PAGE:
3 out of 3 people found this review helpful.

    Was this review helpful? Yes  No   Report this review
  • Anonymous

    Posted September 13, 2007

    Deborah MacGillivray is supurb story teller!

    Jago Mershan comes to town to do mischief to Asha Montgomerie¿s business as part of a family plot to destroy the Montgomeries as their father was destroyed by Ahsa's grandfather. One look at Asha, however, and he has a change of heart. Asha Montgomerie is a young woman who takes care of her own--namely the people who live and work in her tiny community. Rather reclusive when it comes to men, keeping herself to herself is no longer an option when Jago Mershan walks through the door of her café, The Windmill. The instant attraction between the pair gives rise to much speculation by the locals, a comical crew of folks¿signature characters that enhance Ms. MacGillivray¿s work¿whose antics keep the reader entertained. Not to mention the juke box that plays oldies from 1964 over and over again. It seems The Windmill has a pair of ghostly lovers who 'hang out' in their favorite booth on occasion. And there is, of course, a nameless cat¿a stray who adopted Jago, though the man refutes ownership until the cat gets under his skin. A story by Ms. MacGillivray without a cat is not complete. Ms MacGillivray has once again proven her prolific and undeniable talent as a story teller. Brava! This is the 2nd installment of the Sisters of Colford Hall Series! Can¿t wait for the next book!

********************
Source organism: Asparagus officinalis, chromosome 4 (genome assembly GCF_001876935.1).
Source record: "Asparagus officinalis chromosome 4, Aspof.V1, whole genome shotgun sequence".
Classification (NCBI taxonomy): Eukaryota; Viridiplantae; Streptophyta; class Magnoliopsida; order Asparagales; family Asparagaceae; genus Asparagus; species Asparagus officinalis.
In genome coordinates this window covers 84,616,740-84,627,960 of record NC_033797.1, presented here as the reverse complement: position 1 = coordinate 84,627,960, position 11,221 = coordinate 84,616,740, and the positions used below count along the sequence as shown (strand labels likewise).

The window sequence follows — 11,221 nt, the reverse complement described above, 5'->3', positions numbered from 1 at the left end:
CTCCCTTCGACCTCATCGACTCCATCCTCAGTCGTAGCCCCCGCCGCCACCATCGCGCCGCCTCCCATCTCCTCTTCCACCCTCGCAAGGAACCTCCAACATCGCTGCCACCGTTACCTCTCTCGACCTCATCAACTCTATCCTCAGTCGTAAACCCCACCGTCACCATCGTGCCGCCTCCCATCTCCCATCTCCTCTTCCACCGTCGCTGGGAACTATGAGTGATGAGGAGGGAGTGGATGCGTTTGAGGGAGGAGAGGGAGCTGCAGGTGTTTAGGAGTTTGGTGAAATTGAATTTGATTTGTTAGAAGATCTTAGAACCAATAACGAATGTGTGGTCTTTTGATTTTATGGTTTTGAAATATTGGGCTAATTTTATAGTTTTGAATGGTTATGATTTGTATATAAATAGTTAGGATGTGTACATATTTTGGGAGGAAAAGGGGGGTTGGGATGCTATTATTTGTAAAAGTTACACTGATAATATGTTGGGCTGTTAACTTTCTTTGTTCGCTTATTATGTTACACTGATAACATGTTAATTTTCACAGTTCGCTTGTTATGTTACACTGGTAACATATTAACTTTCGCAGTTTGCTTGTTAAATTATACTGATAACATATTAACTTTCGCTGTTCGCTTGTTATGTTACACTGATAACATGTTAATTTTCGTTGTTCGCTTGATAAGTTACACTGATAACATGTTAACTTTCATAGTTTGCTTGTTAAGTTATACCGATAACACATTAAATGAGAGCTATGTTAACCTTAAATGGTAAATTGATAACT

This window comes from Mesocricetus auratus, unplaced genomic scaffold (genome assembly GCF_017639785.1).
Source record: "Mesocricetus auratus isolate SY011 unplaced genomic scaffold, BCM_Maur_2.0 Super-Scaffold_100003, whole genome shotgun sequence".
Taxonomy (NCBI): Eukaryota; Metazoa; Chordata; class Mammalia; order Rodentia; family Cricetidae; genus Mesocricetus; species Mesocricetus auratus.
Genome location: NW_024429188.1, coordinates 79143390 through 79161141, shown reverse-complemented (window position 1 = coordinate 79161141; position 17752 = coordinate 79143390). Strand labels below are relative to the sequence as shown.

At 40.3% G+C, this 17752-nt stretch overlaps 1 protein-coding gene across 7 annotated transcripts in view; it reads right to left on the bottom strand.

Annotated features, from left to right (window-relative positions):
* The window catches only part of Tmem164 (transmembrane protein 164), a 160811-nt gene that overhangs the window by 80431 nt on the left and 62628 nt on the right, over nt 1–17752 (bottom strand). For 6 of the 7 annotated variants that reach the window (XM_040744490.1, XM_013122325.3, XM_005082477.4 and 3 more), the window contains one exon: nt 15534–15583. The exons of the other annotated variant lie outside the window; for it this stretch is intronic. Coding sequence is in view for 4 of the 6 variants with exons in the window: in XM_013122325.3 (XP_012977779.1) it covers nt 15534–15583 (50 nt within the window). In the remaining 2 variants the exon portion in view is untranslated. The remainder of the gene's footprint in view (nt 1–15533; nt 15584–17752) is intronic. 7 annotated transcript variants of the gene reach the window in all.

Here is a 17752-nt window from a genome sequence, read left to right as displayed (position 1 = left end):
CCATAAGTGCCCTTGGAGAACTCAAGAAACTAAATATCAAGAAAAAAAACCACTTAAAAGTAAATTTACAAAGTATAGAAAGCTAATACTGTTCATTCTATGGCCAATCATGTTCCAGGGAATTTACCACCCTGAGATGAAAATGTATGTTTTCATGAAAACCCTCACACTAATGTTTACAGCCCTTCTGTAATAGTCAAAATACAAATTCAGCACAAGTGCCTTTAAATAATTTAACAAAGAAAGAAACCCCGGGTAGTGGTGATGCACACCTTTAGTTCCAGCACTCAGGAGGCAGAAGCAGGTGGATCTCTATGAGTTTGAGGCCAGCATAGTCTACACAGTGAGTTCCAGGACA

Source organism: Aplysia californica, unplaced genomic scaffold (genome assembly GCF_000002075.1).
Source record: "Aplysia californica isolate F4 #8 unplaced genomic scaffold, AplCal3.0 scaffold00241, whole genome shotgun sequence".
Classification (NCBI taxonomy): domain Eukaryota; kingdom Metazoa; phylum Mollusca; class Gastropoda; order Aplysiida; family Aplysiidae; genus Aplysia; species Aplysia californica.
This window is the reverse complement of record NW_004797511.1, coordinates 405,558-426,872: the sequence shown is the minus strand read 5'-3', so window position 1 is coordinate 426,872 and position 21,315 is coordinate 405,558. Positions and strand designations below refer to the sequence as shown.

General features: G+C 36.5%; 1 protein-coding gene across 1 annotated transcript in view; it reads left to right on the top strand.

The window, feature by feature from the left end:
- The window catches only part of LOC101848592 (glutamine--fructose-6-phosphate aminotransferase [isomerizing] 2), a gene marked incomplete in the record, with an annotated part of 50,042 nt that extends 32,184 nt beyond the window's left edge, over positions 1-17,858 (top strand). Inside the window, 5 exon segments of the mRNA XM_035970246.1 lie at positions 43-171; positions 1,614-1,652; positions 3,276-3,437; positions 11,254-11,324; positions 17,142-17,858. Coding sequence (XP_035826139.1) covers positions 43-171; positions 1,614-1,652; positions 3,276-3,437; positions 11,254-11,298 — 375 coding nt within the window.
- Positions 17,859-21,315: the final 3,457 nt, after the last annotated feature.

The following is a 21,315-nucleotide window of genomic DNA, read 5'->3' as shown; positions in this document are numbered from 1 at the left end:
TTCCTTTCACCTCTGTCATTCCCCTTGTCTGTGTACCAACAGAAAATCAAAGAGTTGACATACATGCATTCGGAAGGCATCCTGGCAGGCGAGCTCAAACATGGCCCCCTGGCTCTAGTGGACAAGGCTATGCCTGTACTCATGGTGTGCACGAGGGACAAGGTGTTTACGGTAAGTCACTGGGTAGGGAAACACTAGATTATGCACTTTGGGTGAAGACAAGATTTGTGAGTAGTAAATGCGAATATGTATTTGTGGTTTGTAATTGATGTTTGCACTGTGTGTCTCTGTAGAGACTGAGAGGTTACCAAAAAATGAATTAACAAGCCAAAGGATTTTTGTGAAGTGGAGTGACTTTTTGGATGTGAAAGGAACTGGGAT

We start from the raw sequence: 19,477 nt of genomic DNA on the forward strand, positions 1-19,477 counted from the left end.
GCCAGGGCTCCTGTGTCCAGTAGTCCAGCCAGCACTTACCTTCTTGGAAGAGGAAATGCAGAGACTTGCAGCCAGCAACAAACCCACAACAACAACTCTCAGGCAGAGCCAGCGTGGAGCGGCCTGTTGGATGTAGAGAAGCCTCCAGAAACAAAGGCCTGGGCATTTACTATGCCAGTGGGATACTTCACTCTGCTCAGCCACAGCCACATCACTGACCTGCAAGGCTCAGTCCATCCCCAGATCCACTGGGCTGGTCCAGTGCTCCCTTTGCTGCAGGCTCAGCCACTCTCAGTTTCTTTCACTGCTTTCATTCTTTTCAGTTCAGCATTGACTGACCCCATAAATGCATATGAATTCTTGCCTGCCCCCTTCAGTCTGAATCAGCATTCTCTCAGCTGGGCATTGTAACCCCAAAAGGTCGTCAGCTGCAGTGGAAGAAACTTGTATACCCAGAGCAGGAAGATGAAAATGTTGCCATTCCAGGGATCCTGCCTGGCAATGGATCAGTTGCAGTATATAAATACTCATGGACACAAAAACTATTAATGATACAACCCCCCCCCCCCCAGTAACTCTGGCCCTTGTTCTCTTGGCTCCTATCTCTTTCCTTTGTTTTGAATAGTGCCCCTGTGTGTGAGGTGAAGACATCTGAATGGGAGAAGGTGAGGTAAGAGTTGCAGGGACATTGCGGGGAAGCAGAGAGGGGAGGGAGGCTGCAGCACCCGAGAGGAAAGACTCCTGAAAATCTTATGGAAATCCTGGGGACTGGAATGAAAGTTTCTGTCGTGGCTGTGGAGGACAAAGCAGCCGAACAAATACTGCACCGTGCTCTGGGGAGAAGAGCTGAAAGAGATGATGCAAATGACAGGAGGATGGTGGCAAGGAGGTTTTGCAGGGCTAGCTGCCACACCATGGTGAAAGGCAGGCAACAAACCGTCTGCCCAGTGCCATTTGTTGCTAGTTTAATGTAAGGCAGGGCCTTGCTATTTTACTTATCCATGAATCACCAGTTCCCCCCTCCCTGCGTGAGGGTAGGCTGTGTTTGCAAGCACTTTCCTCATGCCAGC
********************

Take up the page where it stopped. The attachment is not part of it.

3 out of 3 people found this review helpful.

    Was this review helpful? Yes  No   Report this review
  • Anonymous

    Posted September 11, 2007

    A beautiful and stunning novel driven by the strength, compassion and humor of its hero and heroine